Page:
Napster told to say 'Sorry, Metallica'
RIAA demands MP3 company soothes Lars Ulrich's hurt feelings
Updated Napster must apologise to rock band Metallica, if it's to convince the music industry that it's serious about becoming a 'legitimate' - in the recording companies' eyes - operation.
That at least is what Recording Industry Association of America CEO Hilary Rosen has told her opposite number at Napster, Hank Barry, according to a letter leaked on the Internet and since confirmed by the RIAA as genuine.
Nice try, Hilary, but we think Napster will see through this one, and will be as willing to say sorry to Metallica for the bands' alleged losses due to contributory copyright theft as Australian Prime Minister John Howard is to apologise to the Aboriginal people for past atrocities perpetuated against them.
Why? Because an apology would be tantamount to admitting Metallica's allegations were correct and that the MP3 sharing company is indeed contributing to copyright theft, and it sure as hell isn't going to say that, last week's deal with Bertelsmann Music Group notwithstanding.
Such an admission is really what the RIAA is after here. Rosen's letter bemoans the scorn poured upon Metallica and, in particular, drummer Lars Ulrich, the band's main spokesman. This is just plain daft.
Ulrich is a bright fellow - whatever you might think of his music and his stance on Napster - and should have realised the band's actions weren't going to win them any favours from Napster proponents. If the poor guy wasn't prepared to take the heat, he'd have stayed out of the kitchen.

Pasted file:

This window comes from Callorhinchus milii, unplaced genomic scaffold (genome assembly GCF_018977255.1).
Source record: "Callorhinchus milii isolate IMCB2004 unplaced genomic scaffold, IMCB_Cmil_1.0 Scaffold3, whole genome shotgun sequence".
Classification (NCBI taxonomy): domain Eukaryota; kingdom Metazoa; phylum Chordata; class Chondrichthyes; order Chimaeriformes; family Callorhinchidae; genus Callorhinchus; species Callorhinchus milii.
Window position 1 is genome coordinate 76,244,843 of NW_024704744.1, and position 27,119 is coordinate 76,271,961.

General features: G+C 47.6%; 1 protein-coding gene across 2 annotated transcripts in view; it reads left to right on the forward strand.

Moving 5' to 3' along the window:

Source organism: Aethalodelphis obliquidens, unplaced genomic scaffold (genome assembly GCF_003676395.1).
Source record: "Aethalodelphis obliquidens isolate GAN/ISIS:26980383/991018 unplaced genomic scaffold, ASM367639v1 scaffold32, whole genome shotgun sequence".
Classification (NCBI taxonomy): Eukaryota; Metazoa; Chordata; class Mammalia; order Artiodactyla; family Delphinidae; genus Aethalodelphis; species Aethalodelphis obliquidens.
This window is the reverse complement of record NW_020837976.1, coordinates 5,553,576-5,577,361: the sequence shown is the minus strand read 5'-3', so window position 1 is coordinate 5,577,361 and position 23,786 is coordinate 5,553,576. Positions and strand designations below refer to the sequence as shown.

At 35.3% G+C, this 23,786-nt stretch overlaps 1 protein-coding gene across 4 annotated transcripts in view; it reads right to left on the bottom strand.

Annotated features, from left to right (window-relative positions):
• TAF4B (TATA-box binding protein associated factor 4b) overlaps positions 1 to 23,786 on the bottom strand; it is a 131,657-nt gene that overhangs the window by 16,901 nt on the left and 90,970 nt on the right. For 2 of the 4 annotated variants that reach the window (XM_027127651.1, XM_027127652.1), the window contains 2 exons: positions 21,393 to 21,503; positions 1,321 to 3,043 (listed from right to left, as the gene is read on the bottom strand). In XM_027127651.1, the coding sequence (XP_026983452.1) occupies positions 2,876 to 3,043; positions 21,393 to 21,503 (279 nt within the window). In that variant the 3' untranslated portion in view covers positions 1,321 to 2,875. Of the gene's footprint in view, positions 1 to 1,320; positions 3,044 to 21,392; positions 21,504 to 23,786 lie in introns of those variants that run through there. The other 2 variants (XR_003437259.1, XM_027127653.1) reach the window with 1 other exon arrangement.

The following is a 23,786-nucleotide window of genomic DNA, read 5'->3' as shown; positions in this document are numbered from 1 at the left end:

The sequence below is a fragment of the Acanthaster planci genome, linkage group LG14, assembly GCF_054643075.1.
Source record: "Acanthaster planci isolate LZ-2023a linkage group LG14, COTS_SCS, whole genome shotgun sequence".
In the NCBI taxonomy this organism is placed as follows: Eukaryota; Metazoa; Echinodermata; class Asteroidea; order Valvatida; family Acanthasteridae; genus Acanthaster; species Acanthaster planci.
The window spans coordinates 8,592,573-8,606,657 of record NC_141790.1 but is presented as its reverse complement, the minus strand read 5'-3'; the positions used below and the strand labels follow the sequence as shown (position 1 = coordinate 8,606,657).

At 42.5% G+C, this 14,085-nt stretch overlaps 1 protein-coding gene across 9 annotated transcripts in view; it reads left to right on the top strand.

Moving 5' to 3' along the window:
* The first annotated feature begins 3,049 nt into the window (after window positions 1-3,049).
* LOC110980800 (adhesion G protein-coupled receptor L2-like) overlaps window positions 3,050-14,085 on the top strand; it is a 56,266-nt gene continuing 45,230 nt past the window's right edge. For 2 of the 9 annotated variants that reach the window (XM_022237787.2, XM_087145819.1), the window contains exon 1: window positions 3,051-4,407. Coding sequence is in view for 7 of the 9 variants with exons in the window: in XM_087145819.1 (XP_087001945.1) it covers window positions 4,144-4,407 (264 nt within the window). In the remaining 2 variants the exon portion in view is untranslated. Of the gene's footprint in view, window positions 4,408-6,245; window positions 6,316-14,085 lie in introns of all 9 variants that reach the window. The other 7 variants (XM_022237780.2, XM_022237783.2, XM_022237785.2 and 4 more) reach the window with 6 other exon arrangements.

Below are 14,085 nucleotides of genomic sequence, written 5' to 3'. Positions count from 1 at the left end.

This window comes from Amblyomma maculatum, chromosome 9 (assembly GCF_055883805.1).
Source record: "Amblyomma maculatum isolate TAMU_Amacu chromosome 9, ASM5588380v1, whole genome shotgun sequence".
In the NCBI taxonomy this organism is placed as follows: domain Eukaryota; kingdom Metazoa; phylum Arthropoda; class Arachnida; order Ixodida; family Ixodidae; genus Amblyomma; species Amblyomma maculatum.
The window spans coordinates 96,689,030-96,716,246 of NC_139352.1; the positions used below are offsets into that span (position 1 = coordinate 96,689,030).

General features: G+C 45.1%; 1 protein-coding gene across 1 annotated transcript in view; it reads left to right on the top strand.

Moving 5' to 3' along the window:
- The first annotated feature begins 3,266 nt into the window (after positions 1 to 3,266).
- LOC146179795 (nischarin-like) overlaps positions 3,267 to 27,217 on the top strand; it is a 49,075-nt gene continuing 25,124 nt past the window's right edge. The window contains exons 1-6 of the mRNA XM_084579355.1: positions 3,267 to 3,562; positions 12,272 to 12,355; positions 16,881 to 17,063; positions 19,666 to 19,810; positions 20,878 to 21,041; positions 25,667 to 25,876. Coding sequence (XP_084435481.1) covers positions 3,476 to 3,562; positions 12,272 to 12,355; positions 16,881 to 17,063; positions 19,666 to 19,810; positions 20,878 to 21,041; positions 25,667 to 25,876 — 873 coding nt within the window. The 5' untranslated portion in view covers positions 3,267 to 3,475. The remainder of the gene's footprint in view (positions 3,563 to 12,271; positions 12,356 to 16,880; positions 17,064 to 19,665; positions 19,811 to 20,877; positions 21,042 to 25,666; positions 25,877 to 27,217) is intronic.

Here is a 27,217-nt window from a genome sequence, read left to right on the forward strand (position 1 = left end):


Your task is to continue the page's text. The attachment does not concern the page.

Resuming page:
Rosen's point is that "[Napster's] guys have fostered the abuse that Lars and the band have taken for standing up for their rights, rights which you have acknowledged in theory in the past but now have a financial interest in supporting since you are taking Bertelsmann's money.
"Metallica took a stand on behalf of artists... They have been my heroes in this thing, and I am determined to make sure that if this thing turns out to benefit everyone, they are not left out."
But they may well be. Metallica's label is (ultimately) owned by Universal, which has publicly stated is disapproval of the BMG-Napster deal, so the band's work is unlikely to find even a legitimate home on Napster's servers.
Thanks to Reg reader Nathan for pointing out that Metallica's US label is Elektra, part of Warner. Here in the UK, it's Vertigo, a Universal sub-label. Clearly Metallica licenses different companie the rights to distribute its work in different territories. In an increasingly Net-connected world, that's going to prove difficult. After all, what if Warner allows sales by BMG-Napster and Universal doesn't? If such confusion doesn't force the major labels to come together on this issue, nothing will. ®
Full coverage: The Napster Controversy